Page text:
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George Baker, known later as Father Major Jealous Divine, was the founder of the Peace Mission and one of the more colorful religious leaders in American history. Divine began his work in Sayville, New York and later moved to Harlem where his church and his movement flourished. He and eventually settled in Philadelphia where his Peace Mission acquired numerous properties in the city as well as a large suburban estate known as Woodmont. The building on South Broad Street functioned as the Circle Mission Church and served the ministry's international headquarters from 1942. Though frequently derided as a cult by critics, Father Divine's ministry survived his death in 1965 and that of his much younger wife who died in 2017.


  • Father and Mother Divine
  • Circle Mission Church
  • Some of the last remaining members of the Peace Mission at the Woodmont estate

The religious movement known as the Peace Mission dates to the 1930s and is connected to its leader, a man known as Father Divine. Very little is known about his background, but Father Major Jealous Divine is believed by numerous scholars to have been born George Baker in Maryland or someplace in the South. The man who would become known as Father Divine began his religious instruction in the 1890s, but began to develop his own religious following in the 1920s after moving to Sayville, New York, an all-white neighborhood on Long Island. His following continued to grow, and when neighbors complained about the number of people regularly coming to his home, he eventually relocated to Harlem in 1933.

It was in Harlem that Father Divine's mission began to flourish. The move to Harlem coincided with the lowest point of the Great Depression, and a central part of the mission's work was providing food and shelter to its adherents as well as spiritual guidance. Additionally, the Peace Mission insisted on celibacy, economic self-reliance, and racial integration.

By the time Father Divine made his triumphant arrival in Philadelphia in 1939, the Peace Missions had spread both nationally and internationally. Following a grand procession through the city, Father Divine hosted a Holy Communion Banquet Service, the expansive public meal which was a hallmark of the mission.

In 1939, the Peace Mission purchased buildings on South Broad Street and Catharine Streets in Philadelphia and named them the Circle Mission Church, Home and Training School of Pennsylvania. The Circle Mission Church became the mission's international headquarters when Father Divine moved to Philadelphia in 1942. A number of his followers remained in Harlem, but for the ones who came with him to Philadelphia, a number of "heavens" were purchased throughout the city. He also purchased a large estate, Woodmont, as his home and the Mount House of the Lord. The estate is a National Historic Landmark and is a short drive outside the city.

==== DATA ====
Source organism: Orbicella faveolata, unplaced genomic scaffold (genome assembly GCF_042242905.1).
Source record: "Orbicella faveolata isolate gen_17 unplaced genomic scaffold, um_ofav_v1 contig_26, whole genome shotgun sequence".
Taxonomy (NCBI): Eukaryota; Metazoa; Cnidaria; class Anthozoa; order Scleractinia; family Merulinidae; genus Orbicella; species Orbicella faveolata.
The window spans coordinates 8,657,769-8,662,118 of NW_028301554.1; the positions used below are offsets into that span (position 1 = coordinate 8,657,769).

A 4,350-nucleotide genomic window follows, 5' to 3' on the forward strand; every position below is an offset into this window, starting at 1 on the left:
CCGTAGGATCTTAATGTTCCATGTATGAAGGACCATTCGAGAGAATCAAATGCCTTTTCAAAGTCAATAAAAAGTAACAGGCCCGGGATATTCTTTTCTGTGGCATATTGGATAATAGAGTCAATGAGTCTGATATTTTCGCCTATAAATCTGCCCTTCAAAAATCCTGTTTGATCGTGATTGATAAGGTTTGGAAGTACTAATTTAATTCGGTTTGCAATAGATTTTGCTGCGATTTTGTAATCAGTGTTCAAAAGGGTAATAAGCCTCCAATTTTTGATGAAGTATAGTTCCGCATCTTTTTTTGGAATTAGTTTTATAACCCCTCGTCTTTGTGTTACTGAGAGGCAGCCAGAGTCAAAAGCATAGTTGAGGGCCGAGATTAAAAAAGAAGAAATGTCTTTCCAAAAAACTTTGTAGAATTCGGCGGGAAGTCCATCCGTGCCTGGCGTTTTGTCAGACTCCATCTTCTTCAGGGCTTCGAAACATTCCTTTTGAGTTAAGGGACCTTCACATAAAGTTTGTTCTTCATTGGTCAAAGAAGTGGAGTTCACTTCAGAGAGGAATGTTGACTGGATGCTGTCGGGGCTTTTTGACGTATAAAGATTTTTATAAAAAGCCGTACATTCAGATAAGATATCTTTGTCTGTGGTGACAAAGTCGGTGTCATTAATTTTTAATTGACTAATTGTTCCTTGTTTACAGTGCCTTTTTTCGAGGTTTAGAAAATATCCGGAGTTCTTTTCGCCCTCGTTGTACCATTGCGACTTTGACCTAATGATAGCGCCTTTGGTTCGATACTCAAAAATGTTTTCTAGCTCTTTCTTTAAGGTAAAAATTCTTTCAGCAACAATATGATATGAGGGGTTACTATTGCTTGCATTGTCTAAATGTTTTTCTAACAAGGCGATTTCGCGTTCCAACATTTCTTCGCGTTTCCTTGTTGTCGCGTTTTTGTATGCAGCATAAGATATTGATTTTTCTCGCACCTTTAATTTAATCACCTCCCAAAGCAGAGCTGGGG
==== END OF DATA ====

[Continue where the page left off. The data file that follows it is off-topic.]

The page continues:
Father Divine died in 1965. Following his death, his wife, Mother Divine, who was his second wife and with whom he shared an apparently celibate marriage, led the Peace Mission. At some point during the 1970s, Jim Jones, who committed suicide along with roughly 900 of his followers in Guyana, attempted to assume leadership of the mission, but Mother Divine forbade him from attending services. In the years following Father Divine's death, some of the mission's properties in Philadelphia were sold.

At the time of Mother Divine's death in 2017, the peace mission consisted of a few dozen members. As of this writing, the peace mission still owns Woodmont, which is open for tours, Father Divine's former home in Sayville, and the South Broad Street building, which houses the church's library.

Primiano, Leonard Norman. International Peace Mission Movement and Father Divine. The Encyclopedia of Greater Philadelphia. . Accessed January 27, 2019. https://philadelphiaencyclopedia.org/archive/international-peace-mission-movement-and-father-divine/.

Grimes, William. Mother Divine, Who Took Her Husband's Cult, Dies at 91. New York Times. March 14, 2017. Accessed January 27, 2019. https://www.nytimes.com/2017/03/14/us/mother-divine-dead-peace-mission-leader.html.